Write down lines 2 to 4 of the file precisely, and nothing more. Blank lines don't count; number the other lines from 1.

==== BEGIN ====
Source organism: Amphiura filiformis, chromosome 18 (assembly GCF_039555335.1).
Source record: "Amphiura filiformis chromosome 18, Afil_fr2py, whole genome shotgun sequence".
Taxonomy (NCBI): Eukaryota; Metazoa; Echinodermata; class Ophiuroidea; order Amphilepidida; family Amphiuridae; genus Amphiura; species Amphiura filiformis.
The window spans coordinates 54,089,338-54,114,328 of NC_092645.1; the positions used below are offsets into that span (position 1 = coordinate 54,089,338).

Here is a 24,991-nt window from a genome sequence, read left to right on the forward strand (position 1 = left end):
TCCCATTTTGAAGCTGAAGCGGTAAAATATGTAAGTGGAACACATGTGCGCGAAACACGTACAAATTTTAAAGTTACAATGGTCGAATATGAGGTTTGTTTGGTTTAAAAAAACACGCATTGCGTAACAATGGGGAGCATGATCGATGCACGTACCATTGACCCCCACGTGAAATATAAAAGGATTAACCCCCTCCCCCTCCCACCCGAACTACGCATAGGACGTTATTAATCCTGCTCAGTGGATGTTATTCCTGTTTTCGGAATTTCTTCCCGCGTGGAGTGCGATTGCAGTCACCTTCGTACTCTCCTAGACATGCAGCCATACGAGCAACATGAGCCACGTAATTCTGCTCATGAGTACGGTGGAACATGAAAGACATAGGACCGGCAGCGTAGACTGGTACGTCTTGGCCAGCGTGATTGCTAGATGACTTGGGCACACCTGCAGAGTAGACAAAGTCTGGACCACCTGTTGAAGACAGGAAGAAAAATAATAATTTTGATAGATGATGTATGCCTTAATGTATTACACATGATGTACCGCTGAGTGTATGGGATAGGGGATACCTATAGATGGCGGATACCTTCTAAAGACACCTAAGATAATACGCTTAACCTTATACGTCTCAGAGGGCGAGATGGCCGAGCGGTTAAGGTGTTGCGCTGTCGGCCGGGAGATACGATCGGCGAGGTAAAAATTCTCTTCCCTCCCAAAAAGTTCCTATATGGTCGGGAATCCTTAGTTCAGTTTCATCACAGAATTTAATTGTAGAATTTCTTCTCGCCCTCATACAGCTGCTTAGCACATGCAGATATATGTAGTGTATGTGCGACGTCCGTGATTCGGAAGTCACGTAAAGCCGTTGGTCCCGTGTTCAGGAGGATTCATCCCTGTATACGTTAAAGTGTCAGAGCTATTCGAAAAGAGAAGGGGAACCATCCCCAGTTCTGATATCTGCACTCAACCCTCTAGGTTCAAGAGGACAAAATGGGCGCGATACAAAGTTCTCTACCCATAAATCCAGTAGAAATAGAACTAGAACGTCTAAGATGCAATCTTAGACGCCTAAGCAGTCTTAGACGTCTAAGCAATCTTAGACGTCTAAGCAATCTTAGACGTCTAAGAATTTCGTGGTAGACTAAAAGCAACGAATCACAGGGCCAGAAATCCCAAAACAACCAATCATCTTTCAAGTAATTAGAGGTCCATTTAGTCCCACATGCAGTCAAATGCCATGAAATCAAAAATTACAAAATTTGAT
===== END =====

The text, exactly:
Source record: "Amphiura filiformis chromosome 18, Afil_fr2py, whole genome shotgun sequence".
Taxonomy (NCBI): Eukaryota; Metazoa; Echinodermata; class Ophiuroidea; order Amphilepidida; family Amphiuridae; genus Amphiura; species Amphiura filiformis.
The window spans coordinates 54,089,338-54,114,328 of NC_092645.1; the positions used below are offsets into that span (position 1 = coordinate 54,089,338).